6. Wolverines Without Dens

    Wolverine (Gulo gulo). Photo © rmho / Flickr through a Creative Commons license

    The wolverine is has the reputation as nature’s badass, able to thrive on high mountains in blizzards that send other mammals scurrying to the valleys. And this reputation is deserved; in fact, wolverines desperately need deep snow.

    Each spring, wolverines raise their young in dens dug in deep snow – providing warmth and protection from predators. Climate change predictions for the contiguous United States – where the wolverine population is between 250 to 300 individuals – suggest that suitable den sites will be difficult for wolverines to find.

    Last week, a federal judge ordered the U.S. Fish and Wildlife Service to “act now” to address threats to wolverines faced by a warming planet.

  7. A Longer But More Unpleasant Golf Season

    Big sand trap. Photo © Jerry Lewis / Flickr through a Creative Commons license

    A number of studies have found that climate change will increase the number of “playable days” that golfers can enjoy their sport. But there’s a catch. Golf, of course, requires grass. And that grass can be imperiled by the double whammy of intense storms and drought conditions, both symptoms of climate change. Some famous greens have recently been rendered unplayable in major tournaments due to these conditions.

    The U.S. Golf Association recognizes this threat; according to Scientific American, the organization has invested approximately $35 million since the mid-80s for more resilient turf grass.

  8. Trout Take Refuge

    Bull trout in British Columbia’s Wigwam River drainage, the headwaters of the Kootenai River. Photo © Joel Sartore/ National Geographic & Wade Fredenberg/ USFWS on Flickr through a Creative Commons license

    Most trout species need clear, cold water, making them especially vulnerable to rising water temperatures. A recent study offers a rare bit of good news on this front, as Trout Unlimited’s Jack Williams wrote last week.

    The study found that forested mountain headwater streams do not warm as quickly as previously thought. From 1968 to 2011, Northwest headwater streams only warmed half as much the air temperature. As such, headwater streams will be vital refuges for native species like cutthroat and bull trout.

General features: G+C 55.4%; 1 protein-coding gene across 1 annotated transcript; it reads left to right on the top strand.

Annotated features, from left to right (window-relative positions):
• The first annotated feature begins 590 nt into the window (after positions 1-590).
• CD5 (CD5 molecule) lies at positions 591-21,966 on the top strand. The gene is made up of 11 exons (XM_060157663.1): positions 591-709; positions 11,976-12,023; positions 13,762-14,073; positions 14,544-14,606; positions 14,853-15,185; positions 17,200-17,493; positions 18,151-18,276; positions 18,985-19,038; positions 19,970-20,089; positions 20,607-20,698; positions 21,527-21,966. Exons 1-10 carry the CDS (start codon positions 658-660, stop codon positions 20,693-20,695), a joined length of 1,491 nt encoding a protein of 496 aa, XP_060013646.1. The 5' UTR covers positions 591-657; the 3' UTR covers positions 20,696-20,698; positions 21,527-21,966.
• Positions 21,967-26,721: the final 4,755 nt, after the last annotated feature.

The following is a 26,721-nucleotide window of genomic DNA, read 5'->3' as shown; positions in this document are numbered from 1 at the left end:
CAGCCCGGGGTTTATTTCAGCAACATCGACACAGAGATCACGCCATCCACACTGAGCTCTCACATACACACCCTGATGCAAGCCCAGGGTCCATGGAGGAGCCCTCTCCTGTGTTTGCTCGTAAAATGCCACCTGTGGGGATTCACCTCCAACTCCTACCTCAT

As with most issues around climate change, even good news can take a gloomy turn. As Williams notes in his blog, the study did not take into account the increased threat of fires that can imperil these headwater streams. Such fires, for instance, wiped out several Gila trout populations in New Mexico recently.

    But headwater streams remain a source of hope for trout conservationists – and another reason for all of us to protect and cherish our public lands.

  9. King Crabs Take Antarctica

    A king crab explores the soft sediment. Image courtesy of NOAA Okeanos Explorer Program, 2013 Northeast U.S. Canyons Expedition.

    The king crab is truly a global citizen, inhabiting all the world’s sea floors except Antarctica. Until now, that is. Researchers have documented for the first time king crabs on the slopes of Antarctica’s continental shelf.

    They can’t inhabit the shelf itself due to cold water temperatures. But, to repeat a familiar refrain, the waters are warming. If they warm much more, king crabs could expand. And what will they find? An ecosystem that has not faced a shell-crushing predator for millions of years. And the king crabs could attract even larger predators, upsetting the balance of Antarctica’s biodiversity.

    Antarctica’s continental shelf has been isolated for a very, very long time, which means it is unique among marine habitats. Warming waters, and an invasion of king crabs, could turn this special habitat into a place just like everyplace else.

  10. Some Orchids Win and Some Lose

    Burnt orchid (Neotinea ustulata) at Mount Caburn. Photo © Keith Wilson / Flickr through a Creative Commons license

    As anyone who has ever attempted to grow orchids knows, these plants require highly specific conditions to thrive. The same is true for wild orchids. So what happens when those conditions change? Researchers have launched Orchid Observers to find out.

    They expect that, as with many plants and animals, a changing climate will mean that some orchids win and some lose. As my colleague Lisa Feldkamp recently wrote, the fact that people go crazy for orchids can help researchers determine what’s actually happening. Citizen scientists record their observations – one of the key ways we all can help track this and other potential disturbances brought on by a changing climate.

    Take the pledge to stand with TNC in calling on world leaders to make meaningful strides towards cutting carbon emissions.

Matt Miller

Matt Miller is director of science communications for The Nature Conservancy and editor of the Cool Green Science blog. A lifelong naturalist and outdoor enthusiast, he has covered stories on science and nature around the globe. Matt has worked for the Conservancy for the past 14 years, previously serving as director of communications for the Idaho program. More from Matt